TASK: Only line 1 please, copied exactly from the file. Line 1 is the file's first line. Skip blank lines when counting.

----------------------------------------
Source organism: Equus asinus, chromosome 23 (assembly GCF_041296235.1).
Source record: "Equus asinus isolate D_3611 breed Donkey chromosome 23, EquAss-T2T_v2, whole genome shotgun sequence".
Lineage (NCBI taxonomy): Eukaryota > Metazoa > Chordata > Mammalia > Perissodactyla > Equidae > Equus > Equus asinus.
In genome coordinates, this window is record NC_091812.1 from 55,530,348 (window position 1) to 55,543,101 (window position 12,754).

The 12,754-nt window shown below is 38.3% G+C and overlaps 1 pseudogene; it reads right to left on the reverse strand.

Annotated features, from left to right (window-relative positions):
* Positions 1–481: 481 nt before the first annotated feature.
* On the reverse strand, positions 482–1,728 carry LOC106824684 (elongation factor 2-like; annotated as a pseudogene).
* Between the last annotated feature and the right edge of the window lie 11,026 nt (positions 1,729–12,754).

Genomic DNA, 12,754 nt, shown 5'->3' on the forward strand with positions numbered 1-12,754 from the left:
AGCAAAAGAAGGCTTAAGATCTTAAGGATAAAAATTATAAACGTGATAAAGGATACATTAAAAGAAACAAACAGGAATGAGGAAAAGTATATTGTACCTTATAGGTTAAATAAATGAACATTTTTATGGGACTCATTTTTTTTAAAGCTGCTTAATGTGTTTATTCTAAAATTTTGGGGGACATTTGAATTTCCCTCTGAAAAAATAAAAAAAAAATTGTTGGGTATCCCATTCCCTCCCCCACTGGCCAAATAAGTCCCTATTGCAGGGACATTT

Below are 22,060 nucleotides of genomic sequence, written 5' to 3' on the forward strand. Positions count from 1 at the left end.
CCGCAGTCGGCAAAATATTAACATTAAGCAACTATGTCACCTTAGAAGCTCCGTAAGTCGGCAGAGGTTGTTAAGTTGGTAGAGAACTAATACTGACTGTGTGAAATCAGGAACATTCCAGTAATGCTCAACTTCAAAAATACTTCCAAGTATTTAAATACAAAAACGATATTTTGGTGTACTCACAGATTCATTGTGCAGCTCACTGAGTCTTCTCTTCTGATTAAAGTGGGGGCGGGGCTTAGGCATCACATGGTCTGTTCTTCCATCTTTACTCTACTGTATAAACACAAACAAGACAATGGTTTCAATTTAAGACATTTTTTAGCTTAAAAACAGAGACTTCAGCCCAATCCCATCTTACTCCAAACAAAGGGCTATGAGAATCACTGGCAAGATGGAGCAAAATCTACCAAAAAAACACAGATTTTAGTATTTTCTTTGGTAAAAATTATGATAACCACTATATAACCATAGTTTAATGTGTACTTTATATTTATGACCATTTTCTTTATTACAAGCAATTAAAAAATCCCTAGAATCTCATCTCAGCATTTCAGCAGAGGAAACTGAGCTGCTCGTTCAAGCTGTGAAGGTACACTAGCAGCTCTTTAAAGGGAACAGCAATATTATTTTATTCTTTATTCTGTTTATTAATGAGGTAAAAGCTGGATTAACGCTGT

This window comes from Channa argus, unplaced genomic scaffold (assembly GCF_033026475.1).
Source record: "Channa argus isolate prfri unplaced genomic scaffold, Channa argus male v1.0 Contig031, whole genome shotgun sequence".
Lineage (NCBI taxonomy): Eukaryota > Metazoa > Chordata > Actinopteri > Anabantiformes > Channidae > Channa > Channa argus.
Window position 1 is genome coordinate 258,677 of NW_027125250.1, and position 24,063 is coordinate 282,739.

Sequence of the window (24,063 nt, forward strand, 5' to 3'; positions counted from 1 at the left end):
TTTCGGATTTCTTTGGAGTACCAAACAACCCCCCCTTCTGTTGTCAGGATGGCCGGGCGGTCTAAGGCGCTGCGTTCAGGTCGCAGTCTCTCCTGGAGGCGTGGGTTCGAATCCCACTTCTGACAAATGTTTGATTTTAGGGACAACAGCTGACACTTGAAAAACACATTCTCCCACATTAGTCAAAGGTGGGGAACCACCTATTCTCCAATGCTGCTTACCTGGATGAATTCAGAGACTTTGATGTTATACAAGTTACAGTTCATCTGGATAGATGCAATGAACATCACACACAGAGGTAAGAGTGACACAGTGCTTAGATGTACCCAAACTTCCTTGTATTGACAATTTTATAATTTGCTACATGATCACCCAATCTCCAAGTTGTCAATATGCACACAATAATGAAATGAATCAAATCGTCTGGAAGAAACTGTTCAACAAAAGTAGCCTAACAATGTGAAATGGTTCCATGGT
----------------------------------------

Source organism: Equus asinus, chromosome 23 (assembly GCF_041296235.1).